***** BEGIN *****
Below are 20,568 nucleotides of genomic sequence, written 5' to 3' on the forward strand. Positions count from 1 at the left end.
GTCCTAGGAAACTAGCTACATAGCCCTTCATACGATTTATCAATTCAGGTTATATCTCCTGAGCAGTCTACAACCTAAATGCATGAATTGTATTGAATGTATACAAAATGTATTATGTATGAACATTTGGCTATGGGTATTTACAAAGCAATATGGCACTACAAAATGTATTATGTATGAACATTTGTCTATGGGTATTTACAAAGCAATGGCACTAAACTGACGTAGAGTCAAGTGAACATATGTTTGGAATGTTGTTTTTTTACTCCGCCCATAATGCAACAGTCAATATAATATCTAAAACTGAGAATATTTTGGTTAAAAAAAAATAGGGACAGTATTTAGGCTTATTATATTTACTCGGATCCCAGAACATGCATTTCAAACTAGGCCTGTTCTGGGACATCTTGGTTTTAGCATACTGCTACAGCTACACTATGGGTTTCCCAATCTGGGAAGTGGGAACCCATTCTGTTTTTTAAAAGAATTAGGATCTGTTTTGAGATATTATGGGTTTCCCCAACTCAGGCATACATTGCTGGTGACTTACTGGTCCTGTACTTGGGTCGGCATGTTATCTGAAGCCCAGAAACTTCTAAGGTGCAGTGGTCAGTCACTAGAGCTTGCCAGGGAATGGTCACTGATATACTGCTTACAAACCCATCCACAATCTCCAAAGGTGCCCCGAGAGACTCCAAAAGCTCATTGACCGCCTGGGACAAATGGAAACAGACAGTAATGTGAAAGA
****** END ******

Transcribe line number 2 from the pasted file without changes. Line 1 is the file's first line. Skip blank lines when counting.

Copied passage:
GTCCTAGGAAACTAGCTACATAGCCCTTCATACGATTTATCAATTCAGGTTATATCTCCTGAGCAGTCTACAACCTAAATGCATGAATTGTATTGAATGTATACAAAATGTATTATGTATGAACATTTGGCTATGGGTATTTACAAAGCAATATGGCACTACAAAATGTATTATGTATGAACATTTGTCTATGGGTATTTACAAAGCAATGGCACTAAACTGACGTAGAGTCAAGTGAACATATGTTTGGAATGTTGTTTTTTTACTCCGCCCATAATGCAACAGTCAATATAATATCTAAAACTGAGAATATTTTGGTTAAAAAAAAATAGGGACAGTATTTAGGCTTATTATATTTACTCGGATCCCAGAACATGCATTTCAAACTAGGCCTGTTCTGGGACATCTTGGTTTTAGCATACTGCTACAGCTACACTATGGGTTTCCCAATCTGGGAAGTGGGAACCCATTCTGTTTTTTAAAAGAATTAGGATCTGTTTTGAGATATTATGGGTTTCCCCAACTCAGGCATACATTGCTGGTGACTTACTGGTCCTGTACTTGGGTCGGCATGTTATCTGAAGCCCAGAAACTTCTAAGGTGCAGTGGTCAGTCACTAGAGCTTGCCAGGGAATGGTCACTGATATACTGCTTACAAACCCATCCACAATCTCCAAAGGTGCCCCGAGAGACTCCAAAAGCTCATTGACCGCCTGGGACAAATGGAAACAGACAGTAATGTGAAAGA